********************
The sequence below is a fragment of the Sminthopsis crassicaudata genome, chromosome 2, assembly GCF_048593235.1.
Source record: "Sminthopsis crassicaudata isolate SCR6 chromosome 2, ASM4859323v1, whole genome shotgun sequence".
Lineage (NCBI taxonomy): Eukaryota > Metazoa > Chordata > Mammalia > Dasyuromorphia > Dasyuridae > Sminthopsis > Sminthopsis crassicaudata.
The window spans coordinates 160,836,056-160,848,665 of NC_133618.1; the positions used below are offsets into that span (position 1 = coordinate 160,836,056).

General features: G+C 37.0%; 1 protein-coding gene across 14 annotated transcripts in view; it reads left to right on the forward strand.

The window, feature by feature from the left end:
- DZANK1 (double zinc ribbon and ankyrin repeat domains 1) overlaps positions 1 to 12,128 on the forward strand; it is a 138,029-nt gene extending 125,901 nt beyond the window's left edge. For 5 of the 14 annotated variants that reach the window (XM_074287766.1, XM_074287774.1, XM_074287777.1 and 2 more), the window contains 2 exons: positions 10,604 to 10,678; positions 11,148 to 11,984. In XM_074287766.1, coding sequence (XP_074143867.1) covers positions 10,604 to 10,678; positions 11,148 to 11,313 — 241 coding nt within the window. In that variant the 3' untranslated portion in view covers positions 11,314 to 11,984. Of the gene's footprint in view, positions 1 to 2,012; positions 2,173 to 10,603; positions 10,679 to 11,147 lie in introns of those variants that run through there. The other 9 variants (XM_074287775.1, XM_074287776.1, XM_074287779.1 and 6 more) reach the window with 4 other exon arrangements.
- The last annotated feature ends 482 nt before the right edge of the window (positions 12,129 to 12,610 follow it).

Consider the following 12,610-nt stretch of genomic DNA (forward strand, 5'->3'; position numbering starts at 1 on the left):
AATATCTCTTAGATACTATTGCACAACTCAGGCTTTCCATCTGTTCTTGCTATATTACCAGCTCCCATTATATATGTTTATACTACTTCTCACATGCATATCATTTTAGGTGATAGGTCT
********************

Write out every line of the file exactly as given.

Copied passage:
The sequence below is a fragment of the Sminthopsis crassicaudata genome, chromosome 2, assembly GCF_048593235.1.
Source record: "Sminthopsis crassicaudata isolate SCR6 chromosome 2, ASM4859323v1, whole genome shotgun sequence".
Lineage (NCBI taxonomy): Eukaryota > Metazoa > Chordata > Mammalia > Dasyuromorphia > Dasyuridae > Sminthopsis > Sminthopsis crassicaudata.
The window spans coordinates 160,836,056-160,848,665 of NC_133618.1; the positions used below are offsets into that span (position 1 = coordinate 160,836,056).

General features: G+C 37.0%; 1 protein-coding gene across 14 annotated transcripts in view; it reads left to right on the forward strand.

The window, feature by feature from the left end:
- DZANK1 (double zinc ribbon and ankyrin repeat domains 1) overlaps positions 1 to 12,128 on the forward strand; it is a 138,029-nt gene extending 125,901 nt beyond the window's left edge. For 5 of the 14 annotated variants that reach the window (XM_074287766.1, XM_074287774.1, XM_074287777.1 and 2 more), the window contains 2 exons: positions 10,604 to 10,678; positions 11,148 to 11,984. In XM_074287766.1, coding sequence (XP_074143867.1) covers positions 10,604 to 10,678; positions 11,148 to 11,313 — 241 coding nt within the window. In that variant the 3' untranslated portion in view covers positions 11,314 to 11,984. Of the gene's footprint in view, positions 1 to 2,012; positions 2,173 to 10,603; positions 10,679 to 11,147 lie in introns of those variants that run through there. The other 9 variants (XM_074287775.1, XM_074287776.1, XM_074287779.1 and 6 more) reach the window with 4 other exon arrangements.
- The last annotated feature ends 482 nt before the right edge of the window (positions 12,129 to 12,610 follow it).

Consider the following 12,610-nt stretch of genomic DNA (forward strand, 5'->3'; position numbering starts at 1 on the left):
AATATCTCTTAGATACTATTGCACAACTCAGGCTTTCCATCTGTTCTTGCTATATTACCAGCTCCCATTATATATGTTTATACTACTTCTCACATGCATATCATTTTAGGTGATAGGTCT